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21 April 2005 Edition

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Francis Sheehy Skeffington - Remembering the Past


On 26 April 1916, 89 years ago, the pacifist Francis Sheehy-Skeffington was murdered in Portobello Barracks

Francis Sheehy Skeffington, feminist, pacifist, and idealist, was born in 1878 in Bailieboro, County Cavan. In his formative years, Francis Skeffington, or Skeff as he became known, received his educational instruction from his father, whose views significantly influenced the young boy.

Skeff entered University College with a well-established reputation as a non-conformist. He wore knickerbockers, did not shave, was teetotal and a vegetarian, advocated feminist and pacifist views, and had a habit of circulating petitions in support of his many causes. As a journalist, Skeff often infused his writings with social and political arguments. Like many other contributors to The New Age, Skeff worked against the grain and espoused views that fell under the umbrella of a broadly defined socialism.

James Joyce, with whom he attended school, considered Skeff "the cleverest man at University College" besides himself. Both directed their academic skills toward writing that reflected their nonconformist views. The partnership between Skeff and Joyce, however, did not persist in perfect harmony. Skeff regarded Joyce's decision to run away with Nora Barnacle as contemptuous of womanhood, and Joyce regarded Skeff as too radical in his feminism.

Skeff advocated women's equality and had even changed his own last name in fairness to his wife, Hanna Sheehy. Accordingly, upon their marriage, he had altered his surname to Sheehy Skeffington. Together, they fought for women's suffrage, peaceful resolutions to Ireland's problems, Home Rule, and the promotion of humanitarianism.

Skeff was involved in a wide number of societies and organisations that reflected his views. He was active in the Irish Women's Franchise League, the Socialist Party of Ireland, the Young Ireland Branch of the United Irish League, the Incorporated Society of Authors, the Proportional Representation Society, the Irish Anti-Vaccination League, and the Independent Labour Party of Ireland.

Skeffington became editor of the Irish Citizen in 1912, and was a regular contributor to the Manchester Guardian, American Call, and L'Humanité. During the 1913 Lockout he was a member of the Peace Committee, which tried vainly to reconcile the workers and employers. When the Irish Citizen Army was formed in 1913, he was elected one of its vice chairs; he had joined on the understanding that its purpose was to defend workers against the police, and after it became a military organisation he left.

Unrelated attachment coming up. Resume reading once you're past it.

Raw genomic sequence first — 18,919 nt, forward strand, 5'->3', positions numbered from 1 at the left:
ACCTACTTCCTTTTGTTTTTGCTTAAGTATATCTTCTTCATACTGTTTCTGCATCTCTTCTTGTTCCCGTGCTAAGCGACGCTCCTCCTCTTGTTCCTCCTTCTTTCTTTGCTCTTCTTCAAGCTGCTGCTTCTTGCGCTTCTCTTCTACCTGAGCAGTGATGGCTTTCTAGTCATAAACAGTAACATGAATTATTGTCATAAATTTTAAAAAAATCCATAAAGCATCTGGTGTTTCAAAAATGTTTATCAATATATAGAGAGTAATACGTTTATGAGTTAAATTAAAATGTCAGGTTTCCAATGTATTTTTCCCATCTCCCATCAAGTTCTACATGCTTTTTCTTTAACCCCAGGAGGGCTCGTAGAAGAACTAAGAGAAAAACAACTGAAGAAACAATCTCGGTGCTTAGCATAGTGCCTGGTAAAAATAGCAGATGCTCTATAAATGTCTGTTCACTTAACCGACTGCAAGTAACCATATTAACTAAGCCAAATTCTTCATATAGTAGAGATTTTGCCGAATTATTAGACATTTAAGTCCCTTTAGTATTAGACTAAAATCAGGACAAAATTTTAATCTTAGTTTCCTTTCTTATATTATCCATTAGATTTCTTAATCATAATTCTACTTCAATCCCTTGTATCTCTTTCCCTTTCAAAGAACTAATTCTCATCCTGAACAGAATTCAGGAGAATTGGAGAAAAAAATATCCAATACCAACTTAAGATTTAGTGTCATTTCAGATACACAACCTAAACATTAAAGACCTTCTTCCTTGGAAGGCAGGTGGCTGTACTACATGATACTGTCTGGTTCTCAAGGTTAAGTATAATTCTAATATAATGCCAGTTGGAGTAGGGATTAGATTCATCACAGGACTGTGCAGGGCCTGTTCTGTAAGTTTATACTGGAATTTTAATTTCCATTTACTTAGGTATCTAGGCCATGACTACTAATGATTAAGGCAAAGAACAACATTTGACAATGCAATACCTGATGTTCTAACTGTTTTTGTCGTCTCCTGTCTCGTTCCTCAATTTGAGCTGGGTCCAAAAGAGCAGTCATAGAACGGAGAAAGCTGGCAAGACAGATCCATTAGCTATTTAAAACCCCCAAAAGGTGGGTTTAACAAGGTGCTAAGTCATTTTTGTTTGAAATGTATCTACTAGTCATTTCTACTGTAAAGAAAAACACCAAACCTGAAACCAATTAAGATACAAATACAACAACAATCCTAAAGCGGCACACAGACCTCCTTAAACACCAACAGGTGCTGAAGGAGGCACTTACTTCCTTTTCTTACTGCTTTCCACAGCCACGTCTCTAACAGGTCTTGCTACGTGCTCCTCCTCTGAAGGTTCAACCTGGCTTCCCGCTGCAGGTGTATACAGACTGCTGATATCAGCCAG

On the outbreak of war he began to campaign against recruitment, was arrested in 1915 and sentenced to six months' imprisonment with hard labour, but after six days on hunger strike was released. He then went to America to campaign for the cause of Irish freedom.

A friend of a number of the key figures of the Irish Republican Brotherhood, Skeff attempted to convince these men and women to abandon their guns and arm themselves with "weapons of the intellect and will". His resolve did not break the equal resolve of his fellow patriots to fight the British with violence.

Francis Sheehy Skeffington's only role in the Easter Rising was as a neutral party. He attempted to prevent the looting of Dublin's storefronts. A party of British scout troops arrested him and, led by of Captain JC Bowen-Colthurst, took him and two journalists, Thomas Dickson and Patrick MacIntyre, as human shields on a raid. During this raid, Francis and two others witnessed the murder of an unarmed young boy, JJ Coade, by Colthurst. The raiding party then proceeded to the home of Alderman James Kelly, a Unionist, but Colthurst had mistakenly identified him as a Sinn Féin councillor. They destroyed his house with grenades. Another Dublin Councillor, Richard O'Carroll, was also shot by Colthurst.

Just before ten o'clock the next morning, the prisoners were taken out from the cells by Colthurst. As Skeff walked across the yard, he was shot in the back without any warning by a firing squad. As he lay there, the two other editors were marched out also and murdered in cold blood without warning.

Later, a senior British officer discovered what had occurred and, after failing to induce Dublin Castle to act, reported it to the Prime Minister. Colthurst was quickly found guilty but insane. He was confined to Broadmoor criminally insane hospital for one year, then released and allowed to go to Canada, where he died in 1965.

The British Government then offered Hannah Sheehy Skeffington £10,000 compensation. She refused and demanded the full facts be made public.

Dubbed a 'crank' for his non-conformist views, Skeffington would often reply: "A crank is a small instrument that makes revolutions."

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